Wednesday, June 05, 2013
"mama, does God hate cars?"
In my son's question, however, I sense the feelings that often arise in me as well: a swirl of guilt, pride and fear. We're proud to be doing the "right" thing, afraid that if we do the "wrong" thing, we'll no longer be loved, and we can feel guilty if we knowingly choose to drive when we "should" be true to our commitment of walking or biking. This is the darker side of the spiritual disciplines.
I'm so grateful for a body that works well and can get me from most points-A to points-B; I'm grateful for the stubbornness to do this in many types of weather; I'm grateful I live in a small town so this is possible; I'm grateful for a clear sense of leading to try to alter my life to live more sustainably.
And yet, there's the nagging sense of guilt that I'm not doing enough, and the tendency to feel pride that I'm doing this while so many people are driving by in their massive, fossil-fuel-fed vehicles. At this point in my life, I don't think I'm afraid that God won't love me anymore if I do differently, but I can certainly relate to this feeling, and it's not one I want to foster in my children!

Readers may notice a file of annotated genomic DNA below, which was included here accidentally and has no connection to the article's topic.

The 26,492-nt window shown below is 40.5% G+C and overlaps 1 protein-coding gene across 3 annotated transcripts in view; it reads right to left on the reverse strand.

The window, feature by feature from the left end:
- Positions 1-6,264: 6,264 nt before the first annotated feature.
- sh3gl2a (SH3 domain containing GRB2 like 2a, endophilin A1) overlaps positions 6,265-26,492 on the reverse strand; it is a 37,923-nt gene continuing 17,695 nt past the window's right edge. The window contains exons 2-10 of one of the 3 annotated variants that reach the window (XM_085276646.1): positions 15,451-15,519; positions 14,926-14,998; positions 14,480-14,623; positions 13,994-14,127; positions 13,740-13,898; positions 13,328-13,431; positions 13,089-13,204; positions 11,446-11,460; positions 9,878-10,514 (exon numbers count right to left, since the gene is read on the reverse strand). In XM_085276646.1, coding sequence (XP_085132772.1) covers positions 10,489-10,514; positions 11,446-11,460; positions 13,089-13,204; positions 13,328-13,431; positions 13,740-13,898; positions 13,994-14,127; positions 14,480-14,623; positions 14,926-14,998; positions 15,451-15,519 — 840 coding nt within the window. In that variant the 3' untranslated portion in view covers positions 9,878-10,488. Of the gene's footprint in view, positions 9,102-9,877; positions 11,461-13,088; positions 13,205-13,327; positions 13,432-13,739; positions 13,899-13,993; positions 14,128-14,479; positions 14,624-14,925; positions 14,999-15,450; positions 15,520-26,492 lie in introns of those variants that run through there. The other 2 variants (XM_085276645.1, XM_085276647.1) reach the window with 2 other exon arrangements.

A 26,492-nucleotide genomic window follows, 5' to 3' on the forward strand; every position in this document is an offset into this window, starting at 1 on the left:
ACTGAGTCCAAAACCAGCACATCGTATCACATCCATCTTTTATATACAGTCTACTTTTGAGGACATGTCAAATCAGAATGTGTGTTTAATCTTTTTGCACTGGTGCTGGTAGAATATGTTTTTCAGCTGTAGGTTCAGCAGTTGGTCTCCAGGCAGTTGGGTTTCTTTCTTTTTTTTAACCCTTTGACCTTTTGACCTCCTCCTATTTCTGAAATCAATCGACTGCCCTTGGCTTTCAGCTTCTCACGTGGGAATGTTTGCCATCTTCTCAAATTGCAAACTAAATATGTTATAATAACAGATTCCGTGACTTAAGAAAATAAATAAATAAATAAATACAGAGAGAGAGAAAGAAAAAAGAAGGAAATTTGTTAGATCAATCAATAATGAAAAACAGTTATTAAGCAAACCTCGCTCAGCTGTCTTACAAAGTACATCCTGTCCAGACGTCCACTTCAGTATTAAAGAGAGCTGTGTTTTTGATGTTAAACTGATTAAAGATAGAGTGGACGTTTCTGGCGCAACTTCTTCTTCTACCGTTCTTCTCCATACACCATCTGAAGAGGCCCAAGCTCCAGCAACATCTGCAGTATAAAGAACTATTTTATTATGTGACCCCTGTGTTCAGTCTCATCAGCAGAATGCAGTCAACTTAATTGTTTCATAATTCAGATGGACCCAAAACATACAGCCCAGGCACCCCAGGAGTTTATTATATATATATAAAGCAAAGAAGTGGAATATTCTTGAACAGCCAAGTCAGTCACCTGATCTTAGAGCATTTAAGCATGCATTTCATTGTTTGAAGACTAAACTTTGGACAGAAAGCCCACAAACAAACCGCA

We talked about the fact that God doesn't hate cars, per se, but that God loves us and everything God created. The better we care for ourselves and the rest of creation, the better it will be for us--not because God will love us more, but because we will be healthier. We talked about how God asks us to follow rules not for the sake of the rules, but because they keep us safe and healthy. We discussed self-inflicted consequences. "It would be like if I asked you not to jump off the deck outside. I'd say that because I didn't want you to get hurt, right? What if you jumped anyway? Do you think I'd love you any less? Do you think you'd still get hurt even though I loved you as much as a person can love another person?"
This concept is so simple, and yet so difficult to make ourselves understand--at least if you're me! How do we have a sense of duty and loyalty, a sense of truth and a desire to do what is right, without beating ourselves up for not doing more? How do we practice the disciplines without going overboard into our time period's form of self-flagellation? Can we raise our children with a sense of right and wrong, a sense of following our leadings and an example of that, without teaching them that God hates cars, and, by extension, the people driving them?
In my experience, I try to trust God and release it into God's hands. I ask for release of my own fear, guilt and pride, and for the grace to not teach these tendencies to my kids. I ask for the grace to show God's love through my actions rather than God's negative and overwhelming judgment. I ask for the grace to admit to my children my own fears and feelings of guilt and pride, and to ask their forgiveness as I ask for that of God.